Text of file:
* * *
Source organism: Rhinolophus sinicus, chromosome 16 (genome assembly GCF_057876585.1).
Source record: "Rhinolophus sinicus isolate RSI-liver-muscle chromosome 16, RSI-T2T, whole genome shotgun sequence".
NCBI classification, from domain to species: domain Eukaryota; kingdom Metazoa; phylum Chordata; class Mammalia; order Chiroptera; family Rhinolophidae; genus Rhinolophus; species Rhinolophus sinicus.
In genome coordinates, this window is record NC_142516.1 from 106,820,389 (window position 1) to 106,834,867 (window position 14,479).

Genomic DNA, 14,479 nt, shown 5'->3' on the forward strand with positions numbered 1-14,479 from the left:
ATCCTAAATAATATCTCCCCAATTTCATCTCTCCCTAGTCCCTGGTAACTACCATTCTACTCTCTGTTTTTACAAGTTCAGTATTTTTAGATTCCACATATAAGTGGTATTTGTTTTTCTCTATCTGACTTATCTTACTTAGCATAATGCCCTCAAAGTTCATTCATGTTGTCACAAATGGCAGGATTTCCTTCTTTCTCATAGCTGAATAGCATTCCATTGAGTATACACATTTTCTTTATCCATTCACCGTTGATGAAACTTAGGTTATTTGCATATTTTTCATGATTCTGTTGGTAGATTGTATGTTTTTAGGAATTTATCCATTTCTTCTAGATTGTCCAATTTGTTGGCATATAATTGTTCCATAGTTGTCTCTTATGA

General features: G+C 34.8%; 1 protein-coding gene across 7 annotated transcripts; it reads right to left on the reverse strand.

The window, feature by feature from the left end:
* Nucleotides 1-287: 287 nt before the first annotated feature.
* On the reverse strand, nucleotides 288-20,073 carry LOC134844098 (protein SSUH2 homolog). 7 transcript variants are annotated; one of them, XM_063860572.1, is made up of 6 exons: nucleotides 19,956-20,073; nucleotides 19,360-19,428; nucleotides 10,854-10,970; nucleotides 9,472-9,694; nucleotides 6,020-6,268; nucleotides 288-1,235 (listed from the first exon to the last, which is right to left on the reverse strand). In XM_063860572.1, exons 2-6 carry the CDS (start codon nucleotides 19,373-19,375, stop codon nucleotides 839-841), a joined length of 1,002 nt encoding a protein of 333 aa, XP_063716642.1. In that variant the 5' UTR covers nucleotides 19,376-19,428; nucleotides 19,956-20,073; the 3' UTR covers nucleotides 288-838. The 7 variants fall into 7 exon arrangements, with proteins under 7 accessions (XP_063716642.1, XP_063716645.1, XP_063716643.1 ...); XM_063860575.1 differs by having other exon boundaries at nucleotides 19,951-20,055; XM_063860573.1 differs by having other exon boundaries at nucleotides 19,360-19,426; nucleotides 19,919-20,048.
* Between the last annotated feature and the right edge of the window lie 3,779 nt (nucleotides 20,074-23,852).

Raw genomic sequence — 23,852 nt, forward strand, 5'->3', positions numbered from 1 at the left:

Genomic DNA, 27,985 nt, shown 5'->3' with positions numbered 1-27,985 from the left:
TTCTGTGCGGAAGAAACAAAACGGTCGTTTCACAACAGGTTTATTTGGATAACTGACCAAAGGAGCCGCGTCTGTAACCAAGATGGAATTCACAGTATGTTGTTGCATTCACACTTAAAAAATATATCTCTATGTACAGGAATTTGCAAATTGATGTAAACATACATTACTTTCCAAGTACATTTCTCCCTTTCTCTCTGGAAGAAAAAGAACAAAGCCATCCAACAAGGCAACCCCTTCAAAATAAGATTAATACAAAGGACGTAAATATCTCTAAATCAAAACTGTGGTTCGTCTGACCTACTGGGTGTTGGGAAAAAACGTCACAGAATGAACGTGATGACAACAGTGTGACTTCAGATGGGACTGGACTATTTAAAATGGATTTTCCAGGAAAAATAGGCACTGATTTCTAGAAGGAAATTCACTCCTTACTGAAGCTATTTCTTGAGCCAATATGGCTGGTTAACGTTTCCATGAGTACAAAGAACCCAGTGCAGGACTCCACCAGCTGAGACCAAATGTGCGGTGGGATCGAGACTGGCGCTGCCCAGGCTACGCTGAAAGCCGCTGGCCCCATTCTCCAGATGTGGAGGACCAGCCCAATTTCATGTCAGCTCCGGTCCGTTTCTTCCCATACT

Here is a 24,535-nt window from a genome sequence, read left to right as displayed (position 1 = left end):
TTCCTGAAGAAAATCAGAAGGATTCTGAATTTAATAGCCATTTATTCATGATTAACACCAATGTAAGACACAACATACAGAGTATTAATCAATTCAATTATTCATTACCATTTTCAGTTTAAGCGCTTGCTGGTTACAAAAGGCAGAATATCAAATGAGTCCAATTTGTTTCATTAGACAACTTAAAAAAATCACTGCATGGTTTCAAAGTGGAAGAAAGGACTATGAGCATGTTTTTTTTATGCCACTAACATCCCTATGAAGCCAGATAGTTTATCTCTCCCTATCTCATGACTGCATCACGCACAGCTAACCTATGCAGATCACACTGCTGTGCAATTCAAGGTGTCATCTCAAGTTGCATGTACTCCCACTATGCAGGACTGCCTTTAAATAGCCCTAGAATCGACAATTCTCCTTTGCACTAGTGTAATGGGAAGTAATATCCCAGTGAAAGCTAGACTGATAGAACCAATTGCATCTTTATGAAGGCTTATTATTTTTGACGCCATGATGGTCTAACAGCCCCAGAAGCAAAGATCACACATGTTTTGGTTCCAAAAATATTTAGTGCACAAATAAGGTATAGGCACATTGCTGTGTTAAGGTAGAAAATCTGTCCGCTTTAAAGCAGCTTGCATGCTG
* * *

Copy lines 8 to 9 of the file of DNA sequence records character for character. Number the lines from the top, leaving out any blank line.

The window, feature by feature from the left end:
* Nucleotides 1-287: 287 nt before the first annotated feature.